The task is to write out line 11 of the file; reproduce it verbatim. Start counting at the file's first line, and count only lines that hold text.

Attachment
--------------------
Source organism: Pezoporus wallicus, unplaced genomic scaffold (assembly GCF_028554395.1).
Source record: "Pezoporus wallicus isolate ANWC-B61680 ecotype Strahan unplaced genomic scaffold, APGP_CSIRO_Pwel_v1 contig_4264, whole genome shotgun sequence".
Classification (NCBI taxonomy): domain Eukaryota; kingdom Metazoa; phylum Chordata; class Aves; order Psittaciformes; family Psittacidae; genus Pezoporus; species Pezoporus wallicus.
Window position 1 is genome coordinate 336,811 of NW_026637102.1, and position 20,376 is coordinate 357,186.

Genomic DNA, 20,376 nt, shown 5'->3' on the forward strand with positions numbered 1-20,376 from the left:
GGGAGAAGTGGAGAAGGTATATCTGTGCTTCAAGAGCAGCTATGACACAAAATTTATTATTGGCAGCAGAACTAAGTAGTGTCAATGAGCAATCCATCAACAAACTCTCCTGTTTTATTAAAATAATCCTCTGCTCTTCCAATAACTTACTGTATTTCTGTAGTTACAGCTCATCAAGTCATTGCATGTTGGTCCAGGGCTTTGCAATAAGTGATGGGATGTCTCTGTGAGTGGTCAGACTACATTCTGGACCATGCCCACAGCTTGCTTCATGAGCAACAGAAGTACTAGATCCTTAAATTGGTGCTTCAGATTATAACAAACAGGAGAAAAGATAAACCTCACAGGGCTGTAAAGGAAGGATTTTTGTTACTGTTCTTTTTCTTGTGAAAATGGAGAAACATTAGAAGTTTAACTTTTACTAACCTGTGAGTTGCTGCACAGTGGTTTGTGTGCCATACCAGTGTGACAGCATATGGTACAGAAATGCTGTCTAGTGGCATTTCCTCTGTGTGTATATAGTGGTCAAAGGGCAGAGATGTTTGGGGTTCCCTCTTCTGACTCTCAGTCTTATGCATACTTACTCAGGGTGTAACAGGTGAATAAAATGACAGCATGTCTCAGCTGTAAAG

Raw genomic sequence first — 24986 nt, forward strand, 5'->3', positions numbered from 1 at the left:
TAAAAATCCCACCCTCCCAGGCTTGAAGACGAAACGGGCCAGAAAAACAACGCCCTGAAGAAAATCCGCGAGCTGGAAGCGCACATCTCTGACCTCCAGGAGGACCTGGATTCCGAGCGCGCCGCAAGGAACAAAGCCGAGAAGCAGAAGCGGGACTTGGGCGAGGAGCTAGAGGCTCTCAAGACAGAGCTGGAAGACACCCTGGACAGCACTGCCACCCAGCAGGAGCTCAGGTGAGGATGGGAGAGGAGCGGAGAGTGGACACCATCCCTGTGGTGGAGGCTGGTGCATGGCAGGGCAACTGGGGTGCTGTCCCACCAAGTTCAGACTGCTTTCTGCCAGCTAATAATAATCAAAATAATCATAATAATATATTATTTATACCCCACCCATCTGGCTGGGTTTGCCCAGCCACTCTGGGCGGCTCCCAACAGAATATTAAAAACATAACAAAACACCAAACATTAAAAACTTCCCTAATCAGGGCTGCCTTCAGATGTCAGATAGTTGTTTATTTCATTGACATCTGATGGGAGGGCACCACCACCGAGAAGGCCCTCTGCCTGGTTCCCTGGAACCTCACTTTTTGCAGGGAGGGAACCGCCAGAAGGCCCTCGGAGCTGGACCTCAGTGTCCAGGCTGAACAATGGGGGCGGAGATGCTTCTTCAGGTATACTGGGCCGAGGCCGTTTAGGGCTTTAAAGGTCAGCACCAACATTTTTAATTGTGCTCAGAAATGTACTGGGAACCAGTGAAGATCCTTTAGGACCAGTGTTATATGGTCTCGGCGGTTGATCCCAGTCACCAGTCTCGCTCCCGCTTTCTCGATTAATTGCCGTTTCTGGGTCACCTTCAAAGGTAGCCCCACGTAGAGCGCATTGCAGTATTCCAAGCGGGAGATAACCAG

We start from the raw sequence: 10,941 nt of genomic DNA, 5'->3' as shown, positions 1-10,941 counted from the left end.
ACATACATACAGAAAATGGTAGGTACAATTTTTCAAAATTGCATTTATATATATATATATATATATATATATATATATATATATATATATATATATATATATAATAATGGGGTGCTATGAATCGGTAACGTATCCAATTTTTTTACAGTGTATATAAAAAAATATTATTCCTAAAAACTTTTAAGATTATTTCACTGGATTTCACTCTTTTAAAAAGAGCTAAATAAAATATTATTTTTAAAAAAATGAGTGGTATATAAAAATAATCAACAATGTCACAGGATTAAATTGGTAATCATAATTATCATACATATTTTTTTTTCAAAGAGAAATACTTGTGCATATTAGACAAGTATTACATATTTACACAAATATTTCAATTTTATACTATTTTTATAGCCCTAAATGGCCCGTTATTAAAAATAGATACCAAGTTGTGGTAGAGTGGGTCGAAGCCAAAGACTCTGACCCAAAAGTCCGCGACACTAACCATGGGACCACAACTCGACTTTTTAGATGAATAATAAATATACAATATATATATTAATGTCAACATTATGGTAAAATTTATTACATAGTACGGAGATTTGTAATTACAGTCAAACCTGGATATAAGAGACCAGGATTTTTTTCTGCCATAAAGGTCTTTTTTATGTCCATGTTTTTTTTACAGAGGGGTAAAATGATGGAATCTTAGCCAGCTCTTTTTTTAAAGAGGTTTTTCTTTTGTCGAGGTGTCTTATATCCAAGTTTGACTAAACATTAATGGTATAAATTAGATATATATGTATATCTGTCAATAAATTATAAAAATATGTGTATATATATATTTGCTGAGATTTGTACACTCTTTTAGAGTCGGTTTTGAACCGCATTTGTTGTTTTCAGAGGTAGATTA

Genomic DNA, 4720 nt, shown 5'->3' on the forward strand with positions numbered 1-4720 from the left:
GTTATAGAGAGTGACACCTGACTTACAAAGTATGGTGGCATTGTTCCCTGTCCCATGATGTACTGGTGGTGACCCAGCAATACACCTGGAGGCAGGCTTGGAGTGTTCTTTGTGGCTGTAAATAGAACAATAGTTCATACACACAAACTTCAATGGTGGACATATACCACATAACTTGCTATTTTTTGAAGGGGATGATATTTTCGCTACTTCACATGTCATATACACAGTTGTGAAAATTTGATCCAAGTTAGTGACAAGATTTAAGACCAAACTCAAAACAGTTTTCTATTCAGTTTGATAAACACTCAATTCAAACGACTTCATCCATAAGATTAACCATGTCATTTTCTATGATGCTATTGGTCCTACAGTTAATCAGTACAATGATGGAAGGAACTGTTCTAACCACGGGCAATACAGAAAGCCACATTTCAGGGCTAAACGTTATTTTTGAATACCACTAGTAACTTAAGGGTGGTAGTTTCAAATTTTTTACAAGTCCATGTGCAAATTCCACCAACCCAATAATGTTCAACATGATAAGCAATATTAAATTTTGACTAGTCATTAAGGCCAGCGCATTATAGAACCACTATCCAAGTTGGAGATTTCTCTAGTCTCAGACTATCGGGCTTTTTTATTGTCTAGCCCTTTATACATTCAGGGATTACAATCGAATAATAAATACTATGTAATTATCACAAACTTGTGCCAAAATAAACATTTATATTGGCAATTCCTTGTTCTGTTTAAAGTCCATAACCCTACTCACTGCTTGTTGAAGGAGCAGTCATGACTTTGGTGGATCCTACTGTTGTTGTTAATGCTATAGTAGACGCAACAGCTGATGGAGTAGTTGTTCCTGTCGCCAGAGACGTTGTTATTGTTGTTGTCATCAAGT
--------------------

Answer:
Genomic DNA, 4720 nt, shown 5'->3' on the forward strand with positions numbered 1-4720 from the left: